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Firewatch: Why The Official Photos Don't Quite Work

Leaving your prints

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My official Firewatch [official site] photos arrived a few weeks ago at my parents’ house and I’ve just got around to picking them up. While I was playing the game I also ordered a set of my own screenshots from a photo print service in the UK.

I wanted to talk about the differences between the two experiences, not least because paying to have your roll of in-game film developed is an optional part of the experience of Firewatch. There are going to be spoilers ahead because they’re unavoidable in this discussion:

I think the big thing with the official Firewatch prints is that I felt like the game was caught between two art styles. So the idea is that you find a camera in a bag as you play and you can use the leftover film to take your own pictures as you explore. At the very end of the game you get access to the images on the camera as if you’ve had them developed. These are free of charge, in that you can see them as the credits play, moving from your own images (basically a selection of screenshots) to the ones which were already on the camera and the accidental selfie you took as you picked it up.

It’s a kind of reveal moment in that you see yourself, rather than just your extremities, but it also illustrated elements of the plot you’ll have worked out by then.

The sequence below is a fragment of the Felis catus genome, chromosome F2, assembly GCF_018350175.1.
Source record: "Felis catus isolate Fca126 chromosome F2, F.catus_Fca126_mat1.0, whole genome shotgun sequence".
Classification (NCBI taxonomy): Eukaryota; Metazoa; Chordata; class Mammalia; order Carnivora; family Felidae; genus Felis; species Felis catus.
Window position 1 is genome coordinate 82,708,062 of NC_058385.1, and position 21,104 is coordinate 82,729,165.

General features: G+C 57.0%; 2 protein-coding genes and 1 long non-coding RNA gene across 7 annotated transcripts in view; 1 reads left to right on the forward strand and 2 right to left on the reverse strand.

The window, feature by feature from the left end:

After that you can also see those screenshots – again, free of charge – via an online photo album link (here’s the link to my own album). The money comes in if you want to have a physical set of prints sent to you.

When they arrive they’re gloriously detailed in their packaging. There’s an envelope of the kind you used to get to put film in to be developed and in which your finished pictures would be returned. The front has the actual shipping label needed for your home address but on the back you’ll find all those options you’d select when you sent something to be processed. The name of the customer (Henry), the date, the time, the size of the images you wanted, whether it was singles or doubles, glossy or matte, the film type, the ISO, the space for lab notes…

In and of itself it’s a lovely object which fits the conceit of the service. It also managed to confuse my mother, who phoned me to let me know I’ve received someone called Henry’s photos and was he a friend of mine or was there an error in the photo service.

What you’ll find in the package are all the photos from the roll of film. That means your own screenshots as well as those plot photos. This is where I sort of… prickled? Or where the experience wobbled after so faithfully trying to recreate a sense of a particular time.

The photos that relate to the plot, and the selfie you accidentally take, are all of a similar style which is a deliberate homage to those older point and shoot disposable cameras. The film is grainy. There’s a standard depth of field to the image. The lighting blows out some areas of a photo. There’s vignetting (where it gets darker or less saturated at the edges). One subject has red eyes.